A successful bid for updating Palestinian status additionally offers the Israeli government a reprieve from the onus of single-handedly dealing with repeated assaults on the Israeli population. A recent paper published by the Reut Institute outlines the benefits Israel might experience resulting from further Palestinian recognition. The paper indicates that eventual statehood is an innovative way of “diluting the refugee problem” (rendering the UNWRA as redundant by changing the status of refugees to something more synonymous with that of an expatriate), potentially lowers the prospects of confrontation between the IDF and the Palestinian population, and injects the Palestinian government with a much-needed dosage of accountability for crimes under international law committed against Israeli civilians.
Palestinian statehood does not ensure that the intricate political animosity automatically dissipates, nor does it exculpate or otherwise exonerate those responsible for the violations of human rights committed by rogue agents against both Palestinian and Israeli civilian populations. The legitimization of Palestinian autonomy would have, at best, a palliative effect on the current intractability of Israeli-Palestinian relations. To assume that such political efforts would provide an immediate outcome of absolution for either side is idealistic. This essay neither seeks to endorse nor perpetuate such ideals, nor is it inherently Pro/Anti either national body. Instead, this essay attempts to highlight any avenues that might bolster human rights in both the Occupied Palestinian Territories and in Israel, in addition to facilitating and maintaining a sense of accountability for all involved; if statehood has the potential to facilitate better human rights conditions on either side of checkpoint, then it is an avenue that warrants further exploration.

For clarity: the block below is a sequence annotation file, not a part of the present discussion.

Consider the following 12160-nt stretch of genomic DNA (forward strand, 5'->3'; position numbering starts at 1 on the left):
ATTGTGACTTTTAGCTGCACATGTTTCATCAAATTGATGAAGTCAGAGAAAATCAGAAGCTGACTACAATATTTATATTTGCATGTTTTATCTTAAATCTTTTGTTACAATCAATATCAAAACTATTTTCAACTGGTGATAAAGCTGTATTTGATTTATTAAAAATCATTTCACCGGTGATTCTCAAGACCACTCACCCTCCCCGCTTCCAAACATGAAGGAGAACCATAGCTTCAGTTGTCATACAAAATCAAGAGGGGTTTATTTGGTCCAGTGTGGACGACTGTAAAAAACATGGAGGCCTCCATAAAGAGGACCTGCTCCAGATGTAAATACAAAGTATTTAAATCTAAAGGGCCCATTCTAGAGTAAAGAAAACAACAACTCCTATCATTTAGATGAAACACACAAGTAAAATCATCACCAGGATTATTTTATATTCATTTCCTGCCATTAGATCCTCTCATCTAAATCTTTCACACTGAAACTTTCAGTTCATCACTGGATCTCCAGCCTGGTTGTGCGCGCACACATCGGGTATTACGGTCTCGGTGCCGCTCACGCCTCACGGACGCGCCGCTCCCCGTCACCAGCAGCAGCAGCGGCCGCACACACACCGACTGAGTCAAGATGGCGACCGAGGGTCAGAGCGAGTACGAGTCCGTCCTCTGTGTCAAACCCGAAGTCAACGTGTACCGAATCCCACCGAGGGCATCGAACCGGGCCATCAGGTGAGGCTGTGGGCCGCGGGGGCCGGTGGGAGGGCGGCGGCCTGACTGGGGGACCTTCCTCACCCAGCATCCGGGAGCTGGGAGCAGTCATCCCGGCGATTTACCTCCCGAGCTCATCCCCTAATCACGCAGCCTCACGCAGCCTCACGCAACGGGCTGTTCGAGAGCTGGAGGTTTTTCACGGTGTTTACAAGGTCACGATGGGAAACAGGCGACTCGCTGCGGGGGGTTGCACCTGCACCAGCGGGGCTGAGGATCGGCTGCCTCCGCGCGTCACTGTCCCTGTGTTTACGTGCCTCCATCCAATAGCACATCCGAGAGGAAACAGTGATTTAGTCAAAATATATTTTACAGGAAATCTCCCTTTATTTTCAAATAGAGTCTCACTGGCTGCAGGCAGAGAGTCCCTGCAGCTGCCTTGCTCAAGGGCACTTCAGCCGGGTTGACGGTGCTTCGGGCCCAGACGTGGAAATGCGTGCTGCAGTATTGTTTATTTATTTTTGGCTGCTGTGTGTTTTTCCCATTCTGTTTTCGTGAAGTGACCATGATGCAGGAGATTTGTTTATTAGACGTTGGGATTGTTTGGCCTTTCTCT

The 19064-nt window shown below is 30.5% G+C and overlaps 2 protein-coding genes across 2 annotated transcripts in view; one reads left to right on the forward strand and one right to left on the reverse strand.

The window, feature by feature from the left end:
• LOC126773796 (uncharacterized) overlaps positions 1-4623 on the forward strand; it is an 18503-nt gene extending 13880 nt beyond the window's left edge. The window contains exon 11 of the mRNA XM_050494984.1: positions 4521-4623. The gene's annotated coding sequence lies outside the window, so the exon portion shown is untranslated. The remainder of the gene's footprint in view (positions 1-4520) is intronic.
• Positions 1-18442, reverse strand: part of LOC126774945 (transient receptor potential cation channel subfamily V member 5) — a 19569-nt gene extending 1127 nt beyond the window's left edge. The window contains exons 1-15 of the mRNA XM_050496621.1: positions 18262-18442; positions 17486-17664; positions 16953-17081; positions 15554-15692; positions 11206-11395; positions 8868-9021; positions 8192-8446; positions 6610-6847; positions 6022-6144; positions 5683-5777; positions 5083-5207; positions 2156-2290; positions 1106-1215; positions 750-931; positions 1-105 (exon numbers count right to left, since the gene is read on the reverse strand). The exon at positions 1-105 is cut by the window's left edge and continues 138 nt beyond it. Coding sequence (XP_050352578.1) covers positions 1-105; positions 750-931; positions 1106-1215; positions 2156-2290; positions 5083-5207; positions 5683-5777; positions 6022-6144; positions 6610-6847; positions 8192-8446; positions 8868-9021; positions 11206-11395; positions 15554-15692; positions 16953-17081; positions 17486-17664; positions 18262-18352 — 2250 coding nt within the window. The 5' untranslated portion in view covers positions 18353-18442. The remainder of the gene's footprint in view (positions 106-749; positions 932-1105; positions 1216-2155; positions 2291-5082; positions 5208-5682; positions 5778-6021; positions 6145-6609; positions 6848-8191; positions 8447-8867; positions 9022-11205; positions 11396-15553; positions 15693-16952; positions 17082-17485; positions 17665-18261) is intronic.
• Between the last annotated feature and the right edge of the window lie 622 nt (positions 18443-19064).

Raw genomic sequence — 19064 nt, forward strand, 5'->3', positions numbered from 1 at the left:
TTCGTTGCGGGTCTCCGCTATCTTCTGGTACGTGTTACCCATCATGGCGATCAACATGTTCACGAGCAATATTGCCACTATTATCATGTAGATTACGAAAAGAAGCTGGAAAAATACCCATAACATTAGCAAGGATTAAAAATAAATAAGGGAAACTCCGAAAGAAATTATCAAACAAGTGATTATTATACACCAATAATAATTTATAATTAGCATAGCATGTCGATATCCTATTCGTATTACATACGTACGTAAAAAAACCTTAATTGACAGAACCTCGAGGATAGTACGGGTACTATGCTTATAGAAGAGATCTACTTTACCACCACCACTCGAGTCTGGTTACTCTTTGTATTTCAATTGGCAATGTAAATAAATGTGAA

An essay I wrote last Fall, after Abbas’s unsuccessful bid for UN member status. Oh the times, they are a’changin’.
Palestine’s UN bid for observer status: The country-by-country voting breakdown — via Vuk Jeremić, the UNGA president, on Twitter.
I can’t believe; really, I cannot.
I don’t know why the announcement is making me cry, but it is. I’m not in the field. I’ve never even been to Israel, much less the OPT. This was a cause so near and dear to me throughout college, but never, ever in a million years did I believe any real progress would be made to reverse the intractability of the decades long crisis.Intractability: the trait of being hard to influence or control. When you hear in all your classes and in your research of the Intractable Crisis, it’s hard to hold out for hope (I’m ashamed to admit). Over the last two years, I’ve grown firm in my assessment that the Palestinian cause was a rather lost one, autopiloting down a course devised by outsiders and careless governing bodies. It made me angry to my core thinking about; I stopped believing that progress would be made on a global level. I desired and yelled out for recognition on some level, but my true faith had waned. Thank you, UN, for proving me wrong. For proving the whole world wrong.